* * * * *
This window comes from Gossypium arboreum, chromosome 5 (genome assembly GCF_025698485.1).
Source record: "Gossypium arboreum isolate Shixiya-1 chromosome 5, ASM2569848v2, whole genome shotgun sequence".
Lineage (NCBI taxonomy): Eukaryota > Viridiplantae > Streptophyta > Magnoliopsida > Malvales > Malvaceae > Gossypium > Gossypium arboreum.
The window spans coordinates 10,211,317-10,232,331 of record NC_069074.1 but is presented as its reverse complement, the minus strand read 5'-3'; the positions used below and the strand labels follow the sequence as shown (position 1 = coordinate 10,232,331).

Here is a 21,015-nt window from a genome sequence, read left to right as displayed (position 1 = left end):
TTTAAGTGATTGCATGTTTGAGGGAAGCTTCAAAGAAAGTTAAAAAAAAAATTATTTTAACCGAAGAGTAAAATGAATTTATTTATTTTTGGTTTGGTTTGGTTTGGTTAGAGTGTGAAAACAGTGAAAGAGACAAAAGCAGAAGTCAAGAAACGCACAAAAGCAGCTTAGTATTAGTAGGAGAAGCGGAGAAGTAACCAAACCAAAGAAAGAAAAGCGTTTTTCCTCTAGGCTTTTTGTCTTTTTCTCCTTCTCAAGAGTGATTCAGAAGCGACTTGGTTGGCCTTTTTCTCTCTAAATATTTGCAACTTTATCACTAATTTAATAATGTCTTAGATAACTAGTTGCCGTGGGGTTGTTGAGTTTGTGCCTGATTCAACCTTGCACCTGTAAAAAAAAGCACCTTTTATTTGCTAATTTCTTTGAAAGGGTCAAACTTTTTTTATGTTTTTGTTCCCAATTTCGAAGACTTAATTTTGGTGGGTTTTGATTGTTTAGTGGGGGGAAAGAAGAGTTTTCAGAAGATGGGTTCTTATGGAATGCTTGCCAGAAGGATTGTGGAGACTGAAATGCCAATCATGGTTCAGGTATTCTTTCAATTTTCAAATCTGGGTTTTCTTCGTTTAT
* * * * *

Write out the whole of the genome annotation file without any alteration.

This window comes from Gossypium arboreum, chromosome 5 (genome assembly GCF_025698485.1).
Source record: "Gossypium arboreum isolate Shixiya-1 chromosome 5, ASM2569848v2, whole genome shotgun sequence".
Lineage (NCBI taxonomy): Eukaryota > Viridiplantae > Streptophyta > Magnoliopsida > Malvales > Malvaceae > Gossypium > Gossypium arboreum.
The window spans coordinates 10,211,317-10,232,331 of record NC_069074.1 but is presented as its reverse complement, the minus strand read 5'-3'; the positions used below and the strand labels follow the sequence as shown (position 1 = coordinate 10,232,331).

Here is a 21,015-nt window from a genome sequence, read left to right as displayed (position 1 = left end):
TTTAAGTGATTGCATGTTTGAGGGAAGCTTCAAAGAAAGTTAAAAAAAAAATTATTTTAACCGAAGAGTAAAATGAATTTATTTATTTTTGGTTTGGTTTGGTTTGGTTAGAGTGTGAAAACAGTGAAAGAGACAAAAGCAGAAGTCAAGAAACGCACAAAAGCAGCTTAGTATTAGTAGGAGAAGCGGAGAAGTAACCAAACCAAAGAAAGAAAAGCGTTTTTCCTCTAGGCTTTTTGTCTTTTTCTCCTTCTCAAGAGTGATTCAGAAGCGACTTGGTTGGCCTTTTTCTCTCTAAATATTTGCAACTTTATCACTAATTTAATAATGTCTTAGATAACTAGTTGCCGTGGGGTTGTTGAGTTTGTGCCTGATTCAACCTTGCACCTGTAAAAAAAAGCACCTTTTATTTGCTAATTTCTTTGAAAGGGTCAAACTTTTTTTATGTTTTTGTTCCCAATTTCGAAGACTTAATTTTGGTGGGTTTTGATTGTTTAGTGGGGGGAAAGAAGAGTTTTCAGAAGATGGGTTCTTATGGAATGCTTGCCAGAAGGATTGTGGAGACTGAAATGCCAATCATGGTTCAGGTATTCTTTCAATTTTCAAATCTGGGTTTTCTTCGTTTAT